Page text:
Annette King is the leader Labour was never canny enough to have.
This episode, which neither woman caused or deserved, has damaged both of them, and sends an appalling signal to older women in the workforce about how poorly they’re valued.
Still, that message was already implicit in King’s having been a wasted resource in the Labour caucus over a long period. She would likely never have been the leader, as in lasting through Opposition and becoming prime minister. But she would have been a much more appealing and successful interim leader in rebuilding Labour’s flagging public support than any of the four leaders the party has had since losing the 2008 election. If only Labour had had the wit to ask her – or, perhaps more to the point, if only King herself had felt moved to put herself forward against more ambitious and younger men.
King has the forthright, combative, compassionate but steely quality Maoridom harnesses in the form of aunty-power. She would have been the Labour leader who could bear down on John Key at his most glib, administer a verbal clip about the ear and a warning not to be a smart alec and, in the manner of all mothers who really do know best, send him to the naughty stool.
She was an effective minister and a lively communicator, but also a warm personality who would likely have had a readier reach into New Zealanders’ consciousness than the robotic Phil Goff, the hesitant and stumbling David Shearer, the smug and distrusted David Cunliffe and the permanently grumpy-seeming Little.
This was never on the cards. If King did have leadership ambitions, she kept them to herself. That she didn’t put herself forward despite being so obviously qualified may be another sign of our chronic workforce imbalance and the distance women still have to travel before being promoted and paid equally to men.
King has at least gone under her own steam, announcing both her resignation as deputy and her retirement from Parliament at the next election without collegial or party duress. The duress came entirely from the media; from commentaries which assumed putting a younger, prettier face on the deputyship of Labour would somehow wow disengaged voters into thinking the party groovy again.
Voters are not that gullible. This is also terribly unfair on Ardern. The media also supposed that she was personally ready to step up and would happily see King cast aside. Neither is likely to be true, but her hand has now been forced, ready or not. She must smile, and magically be ready to mark the supremely cocky Deputy Prime Minister Paula Bennett.
The new Mt Albert MP is experienced and intelligent and has a politically saleable image. But she hasn’t put runs on the board in the way colleagues like Stuart Nash and Kelvin Davis have. She hasn’t made a name for herself by getting showy stories in the media. She’s more of a team player than a hungry self-promoter
That’s a form of modesty that’s both a strength and a weakness. Opposition success depends heavily on putting oneself out there and fronting dag-rattling allegations against the Government. In Ardern’s mainly social policy shadow portfolio areas, getting into the media this way would very often have entailed parading an unfortunate family or individual for the cameras, an exercise which can often see troubled people exposed and objectified, and re-victimised on social media. Sometimes the only benefit from these excursions is to the Opposition politician’s profile, since such stories seldom change policies or help people with their problems. Ardern’s style is to talk about policy inequities without always seeking to personalise them.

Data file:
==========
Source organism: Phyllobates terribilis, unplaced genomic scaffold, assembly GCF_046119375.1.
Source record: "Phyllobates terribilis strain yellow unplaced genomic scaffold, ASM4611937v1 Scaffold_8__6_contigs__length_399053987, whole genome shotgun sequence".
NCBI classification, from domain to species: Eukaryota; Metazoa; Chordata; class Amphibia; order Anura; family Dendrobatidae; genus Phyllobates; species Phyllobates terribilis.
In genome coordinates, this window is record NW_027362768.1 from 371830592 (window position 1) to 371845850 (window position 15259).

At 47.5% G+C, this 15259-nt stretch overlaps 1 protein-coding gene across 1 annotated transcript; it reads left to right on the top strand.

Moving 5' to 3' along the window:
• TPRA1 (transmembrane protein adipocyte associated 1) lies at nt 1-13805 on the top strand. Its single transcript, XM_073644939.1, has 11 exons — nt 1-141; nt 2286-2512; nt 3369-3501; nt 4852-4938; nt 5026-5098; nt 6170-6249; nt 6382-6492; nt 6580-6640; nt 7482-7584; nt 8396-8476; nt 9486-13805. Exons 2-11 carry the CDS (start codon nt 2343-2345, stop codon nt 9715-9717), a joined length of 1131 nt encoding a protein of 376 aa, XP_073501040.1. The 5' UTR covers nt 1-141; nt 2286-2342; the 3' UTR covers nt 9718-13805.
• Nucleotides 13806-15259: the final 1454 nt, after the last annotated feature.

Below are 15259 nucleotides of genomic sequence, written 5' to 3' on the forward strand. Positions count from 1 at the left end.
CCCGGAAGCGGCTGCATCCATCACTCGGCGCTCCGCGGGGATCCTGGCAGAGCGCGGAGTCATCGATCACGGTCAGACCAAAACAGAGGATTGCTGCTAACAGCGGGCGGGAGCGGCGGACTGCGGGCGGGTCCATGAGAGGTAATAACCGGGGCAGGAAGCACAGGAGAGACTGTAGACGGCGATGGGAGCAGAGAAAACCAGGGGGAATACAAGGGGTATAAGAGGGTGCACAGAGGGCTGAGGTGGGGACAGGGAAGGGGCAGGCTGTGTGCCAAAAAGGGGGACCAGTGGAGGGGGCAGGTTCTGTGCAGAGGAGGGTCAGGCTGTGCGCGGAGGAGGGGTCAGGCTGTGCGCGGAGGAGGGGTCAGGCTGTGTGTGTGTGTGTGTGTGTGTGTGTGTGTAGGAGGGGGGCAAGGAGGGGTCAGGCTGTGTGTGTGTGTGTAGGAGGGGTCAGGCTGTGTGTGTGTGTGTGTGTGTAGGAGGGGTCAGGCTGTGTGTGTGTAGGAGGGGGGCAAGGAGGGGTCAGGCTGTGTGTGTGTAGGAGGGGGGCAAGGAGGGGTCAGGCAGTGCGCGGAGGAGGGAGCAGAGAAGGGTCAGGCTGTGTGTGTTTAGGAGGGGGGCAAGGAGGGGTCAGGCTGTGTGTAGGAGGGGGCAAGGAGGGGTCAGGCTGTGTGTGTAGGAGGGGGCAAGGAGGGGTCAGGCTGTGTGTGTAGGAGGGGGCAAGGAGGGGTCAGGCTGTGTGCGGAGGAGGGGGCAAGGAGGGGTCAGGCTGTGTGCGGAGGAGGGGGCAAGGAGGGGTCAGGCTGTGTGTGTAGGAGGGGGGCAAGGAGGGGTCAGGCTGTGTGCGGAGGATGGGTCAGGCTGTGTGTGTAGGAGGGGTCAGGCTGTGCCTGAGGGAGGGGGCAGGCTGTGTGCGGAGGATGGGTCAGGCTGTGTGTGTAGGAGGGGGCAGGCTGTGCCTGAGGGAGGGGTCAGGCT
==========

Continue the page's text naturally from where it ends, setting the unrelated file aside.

Now she has begun to register in the nether reaches of the polls’ preferred prime minister rankings, she will be expected to hustle her wares more aggressively.
Ardern’s accession to deputy was always on the cards. But, thanks to this media-generated brushfire, she gets no interlude to prepare. She is now pitched into the job, only to face an inevitable question, “But what has she ever done?” That comes with the unspoken, unfair but equally inevitable addendum: “…besides being young and attractive?”
King has been spooked out of the job, and the inevitable question about that is, “But what did she ever do wrong, except be over 60?”
The Rongotai MP has been considering retirement in recent years and was rather a reluctant bride when she accepted the deputyship in 2014. Her experience, political nous and extensive party network were judged indispensable ballast to maintain loyalty and unity in the troubled party, and so it has proved. To that extent, at least, Labour has belatedly made good use of her abilities.
She has been pivotal to shoring up party unity while Andrew Little settled into the top job. Under the pair, the divisive party ructions have largely subsided. Though King has been characterised by some disaffected party members as right-wing and part of the ABC (Anyone But Cunliffe) faction (otherwise known as most of the Labour caucus), one would struggle to find anything even homeopathically neoliberal in her public statements of the last couple of decades.
King has decided that despite the insultingly ageist nature of the faux-clamour for rejuvenation of the deputyship, she will capitulate to it sooner rather than later, to prevent the theme becoming a distraction in election year. Thus it’s an honourable and far from the worst way in which a distinguished politician career might end. But King deserved better and so did Ardern.
So, for that matter, do the over-60s who, it’s best not forgotten, make up 20% of the electoral roll and have a much higher voting rate than younger voters.